Enemies: A Love Story Summary
The only child of Reb Shmuel Leib Broder of Tzivkev, Herman studies philosophy in Warsaw. There he meets the daughter of the rich Reb Shachnah Luria, Tamara, who is studying at the Wszchnica. Despite their parents’ objections, the two marry, but they quickly begin quarreling and are separated, about to be divorced, when World War II breaks out.
During the war, Yadwiga, a Polish peasant who had worked as a maid for the Broders, hides Herman in a hayloft. At the war’s end in 1945, he learns from eyewitnesses that Tamara and their two children have been killed by the Nazis. He marries Yadwiga, and together they move to Brooklyn, close to Coney Island.
To support himself, Herman becomes a ghostwriter for Rabbi Milton Lampert, but he tells Yadwiga that he earns his money as a traveling bookseller. This lie allows him to spend nights with his mistress, Masha. Suspicious, bitter, and fearful, Masha wants Herman to divorce Yadwiga and marry her; she intends to divorce her unfaithful husband, “Doctor” Leon Tortshiner. When Masha tells Herman that she is carrying Herman’s child, he agrees to the marriage but not to the divorce.
To complicate Herman’s life further, Tamara appears in New York, the reports of her death having been premature. She was shot by the Nazis and her children were murdered, but she, like Herman and Masha, has survived. Although she has the most legitimate claim on Herman, she alone makes no demands. On the contrary, she attempts to help him.
At a party given by Rabbi Lampert, the secret of Herman’s three wives comes out. Masha leaves him, and he realizes that he can no longer work for the rabbi. Tamara finds him a job—as a bookseller. Her uncle, Reb Abraham Nissen Yaroslaver, wants to sell his bookstore and move to Israel,but no one will pay his price. Since he suspects that he may wish to return to America someday, he offers the bookstore to Tamara, who in turn offers Herman the chance to manage it.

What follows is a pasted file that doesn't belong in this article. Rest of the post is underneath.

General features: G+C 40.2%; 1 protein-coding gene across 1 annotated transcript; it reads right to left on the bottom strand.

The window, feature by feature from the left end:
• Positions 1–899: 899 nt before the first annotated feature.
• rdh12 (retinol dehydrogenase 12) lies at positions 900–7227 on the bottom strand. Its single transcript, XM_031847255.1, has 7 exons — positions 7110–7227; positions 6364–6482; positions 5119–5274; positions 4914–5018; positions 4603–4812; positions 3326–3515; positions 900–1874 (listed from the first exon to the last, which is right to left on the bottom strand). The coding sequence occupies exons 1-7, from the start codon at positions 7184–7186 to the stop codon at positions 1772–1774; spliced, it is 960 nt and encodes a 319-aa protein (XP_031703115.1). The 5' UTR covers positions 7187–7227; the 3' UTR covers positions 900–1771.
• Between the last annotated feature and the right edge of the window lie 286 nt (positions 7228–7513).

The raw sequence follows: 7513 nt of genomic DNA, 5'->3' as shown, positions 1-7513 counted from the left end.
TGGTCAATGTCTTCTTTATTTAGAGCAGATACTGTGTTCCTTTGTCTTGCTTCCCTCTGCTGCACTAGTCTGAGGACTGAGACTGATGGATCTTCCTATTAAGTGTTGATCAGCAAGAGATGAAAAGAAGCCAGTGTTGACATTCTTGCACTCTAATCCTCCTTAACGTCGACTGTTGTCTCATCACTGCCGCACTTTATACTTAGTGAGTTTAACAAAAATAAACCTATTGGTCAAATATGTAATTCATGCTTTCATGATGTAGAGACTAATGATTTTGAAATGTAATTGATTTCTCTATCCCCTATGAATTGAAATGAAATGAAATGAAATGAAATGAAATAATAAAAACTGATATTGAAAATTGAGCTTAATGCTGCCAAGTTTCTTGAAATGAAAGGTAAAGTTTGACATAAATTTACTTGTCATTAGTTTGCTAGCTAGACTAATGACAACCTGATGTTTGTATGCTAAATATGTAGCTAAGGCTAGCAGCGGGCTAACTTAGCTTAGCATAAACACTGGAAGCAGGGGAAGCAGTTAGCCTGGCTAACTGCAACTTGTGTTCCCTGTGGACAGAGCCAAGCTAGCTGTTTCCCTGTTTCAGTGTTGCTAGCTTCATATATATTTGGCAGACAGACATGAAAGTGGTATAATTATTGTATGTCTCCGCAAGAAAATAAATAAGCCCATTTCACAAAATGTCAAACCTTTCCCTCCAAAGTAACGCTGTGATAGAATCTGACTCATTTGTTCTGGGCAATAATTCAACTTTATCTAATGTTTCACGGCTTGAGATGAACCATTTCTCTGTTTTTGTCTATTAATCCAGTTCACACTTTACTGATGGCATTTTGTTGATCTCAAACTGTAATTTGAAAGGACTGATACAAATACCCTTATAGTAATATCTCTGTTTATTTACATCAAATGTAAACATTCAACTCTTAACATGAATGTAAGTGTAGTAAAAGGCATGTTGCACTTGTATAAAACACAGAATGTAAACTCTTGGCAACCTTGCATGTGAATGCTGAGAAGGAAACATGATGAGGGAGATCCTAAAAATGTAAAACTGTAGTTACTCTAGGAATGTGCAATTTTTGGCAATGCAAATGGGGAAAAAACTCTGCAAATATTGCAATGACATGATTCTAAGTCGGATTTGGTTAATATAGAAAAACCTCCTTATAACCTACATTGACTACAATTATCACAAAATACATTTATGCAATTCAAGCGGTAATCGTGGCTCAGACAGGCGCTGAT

Herman, however, cannot settle down. When Masha suddenly reenters his life, telling him that she is planning to leave for California the next day, he decides to join her. That very night, though, Masha’s mother, Shifrah Puah, dies. Herman wants to leave anyway, but Masha now insists on waiting until after the funeral. Herman leaves her and disappears from the world of the novel; Masha, having lost her only ties to life—her mother and Herman—commits suicide.
Yadwiga gives birth to Herman’s child, whom she names Masha. Mother and daughter move in with Tamara, who is managing the bookstore. Rabbi Lampert, a frequent visitor, tells Tamara that as a deserted wife she is free to remarry, but Tamara replies that she will keep faith with the feckless Herman.
With Enemies: A Love Story, Singer entered a new phase in his literary career. This was the first of his novels to use the United States as its setting and also the first in which almost all of the characters were Holocaust survivors. Of all his novels, Enemies is probably the most complex, at least where tone is concerned. On one hand, his survivors are so haunted by their memories of the death camps, so tormented by guilt because they survived, and so tortured by their loss of faith, that they seem more dead than alive. This is the stuff of tragedy.
At the same time, Enemies has all the elements of a classical farce . The characters engage in self-dramatization and verbal exaggeration. They shout and throw things. Moreover, the central character, Herman Broder, is a trickster like the scheming servants in the witty plays of the English Restoration period. Because Broder has very little control over his life, he achieves his goals through trickery. He invents elaborate falsehoods in order to conceal his actions from his employer, his girl friend, his mistress, and his wife, even from casual acquaintances. As his affairs become more and more tangled and his lies more and more complex, the pace of the novel becomes increasingly hectic until the inevitable happens:...
(The entire section is 1,932 words.)